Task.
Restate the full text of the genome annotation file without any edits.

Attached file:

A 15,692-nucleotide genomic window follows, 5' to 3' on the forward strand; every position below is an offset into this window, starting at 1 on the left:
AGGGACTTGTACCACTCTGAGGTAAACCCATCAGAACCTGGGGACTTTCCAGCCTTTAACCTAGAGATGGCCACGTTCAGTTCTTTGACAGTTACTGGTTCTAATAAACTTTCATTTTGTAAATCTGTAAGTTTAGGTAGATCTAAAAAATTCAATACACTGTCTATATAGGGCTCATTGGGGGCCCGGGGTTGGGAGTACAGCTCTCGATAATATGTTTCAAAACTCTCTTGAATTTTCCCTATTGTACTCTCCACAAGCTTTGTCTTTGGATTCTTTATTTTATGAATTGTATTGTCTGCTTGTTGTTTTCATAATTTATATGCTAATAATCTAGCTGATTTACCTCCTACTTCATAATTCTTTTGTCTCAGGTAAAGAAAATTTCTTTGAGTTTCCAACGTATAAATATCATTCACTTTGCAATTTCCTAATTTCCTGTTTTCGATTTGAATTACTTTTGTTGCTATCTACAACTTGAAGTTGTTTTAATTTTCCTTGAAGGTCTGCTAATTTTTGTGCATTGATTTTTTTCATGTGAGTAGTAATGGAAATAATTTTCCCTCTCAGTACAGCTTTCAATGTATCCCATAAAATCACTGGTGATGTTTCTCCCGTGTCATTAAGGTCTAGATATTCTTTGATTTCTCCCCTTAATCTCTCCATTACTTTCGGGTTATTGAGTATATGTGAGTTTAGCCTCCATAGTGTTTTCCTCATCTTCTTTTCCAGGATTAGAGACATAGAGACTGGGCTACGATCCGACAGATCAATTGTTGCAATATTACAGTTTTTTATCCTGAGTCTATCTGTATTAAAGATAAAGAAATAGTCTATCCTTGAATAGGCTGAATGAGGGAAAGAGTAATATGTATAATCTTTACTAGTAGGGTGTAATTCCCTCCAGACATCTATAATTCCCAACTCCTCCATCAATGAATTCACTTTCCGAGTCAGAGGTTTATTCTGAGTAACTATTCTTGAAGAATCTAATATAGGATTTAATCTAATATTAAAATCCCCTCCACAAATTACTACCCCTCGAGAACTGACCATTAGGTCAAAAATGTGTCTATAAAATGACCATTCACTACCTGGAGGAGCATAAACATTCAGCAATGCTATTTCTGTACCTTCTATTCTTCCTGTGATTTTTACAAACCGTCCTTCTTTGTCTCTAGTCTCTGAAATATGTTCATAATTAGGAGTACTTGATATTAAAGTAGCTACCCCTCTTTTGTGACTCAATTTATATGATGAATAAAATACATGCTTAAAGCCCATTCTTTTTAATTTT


A 15,692-nucleotide genomic window follows, 5' to 3' on the forward strand; every position below is an offset into this window, starting at 1 on the left:
AGGGACTTGTACCACTCTGAGGTAAACCCATCAGAACCTGGGGACTTTCCAGCCTTTAACCTAGAGATGGCCACGTTCAGTTCTTTGACAGTTACTGGTTCTAATAAACTTTCATTTTGTAAATCTGTAAGTTTAGGTAGATCTAAAAAATTCAATACACTGTCTATATAGGGCTCATTGGGGGCCCGGGGTTGGGAGTACAGCTCTCGATAATATGTTTCAAAACTCTCTTGAATTTTCCCTATTGTACTCTCCACAAGCTTTGTCTTTGGATTCTTTATTTTATGAATTGTATTGTCTGCTTGTTGTTTTCATAATTTATATGCTAATAATCTAGCTGATTTACCTCCTACTTCATAATTCTTTTGTCTCAGGTAAAGAAAATTTCTTTGAGTTTCCAACGTATAAATATCATTCACTTTGCAATTTCCTAATTTCCTGTTTTCGATTTGAATTACTTTTGTTGCTATCTACAACTTGAAGTTGTTTTAATTTTCCTTGAAGGTCTGCTAATTTTTGTGCATTGATTTTTTTCATGTGAGTAGTAATGGAAATAATTTTCCCTCTCAGTACAGCTTTCAATGTATCCCATAAAATCACTGGTGATGTTTCTCCCGTGTCATTAAGGTCTAGATATTCTTTGATTTCTCCCCTTAATCTCTCCATTACTTTCGGGTTATTGAGTATATGTGAGTTTAGCCTCCATAGTGTTTTCCTCATCTTCTTTTCCAGGATTAGAGACATAGAGACTGGGCTACGATCCGACAGATCAATTGTTGCAATATTACAGTTTTTTATCCTGAGTCTATCTGTATTAAAGATAAAGAAATAGTCTATCCTTGAATAGGCTGAATGAGGGAAAGAGTAATATGTATAATCTTTACTAGTAGGGTGTAATTCCCTCCAGACATCTATAATTCCCAACTCCTCCATCAATGAATTCACTTTCCGAGTCAGAGGTTTATTCTGAGTAACTATTCTTGAAGAATCTAATATAGGATTTAATCTAATATTAAAATCCCCTCCACAAATTACTACCCCTCGAGAACTGACCATTAGGTCAAAAATGTGTCTATAAAATGACCATTCACTACCTGGAGGAGCATAAACATTCAGCAATGCTATTTCTGTACCTTCTATTCTTCCTGTGATTTTTACAAACCGTCCTTCTTTGTCTCTAGTCTCTGAAATATGTTCATAATTAGGAGTACTTGATATTAAAGTAGCTACCCCTCTTTTGTGACTCAATTTATATGATGAATAAAATACATGCTTAAAGCCCATTCTTTTTAATTTT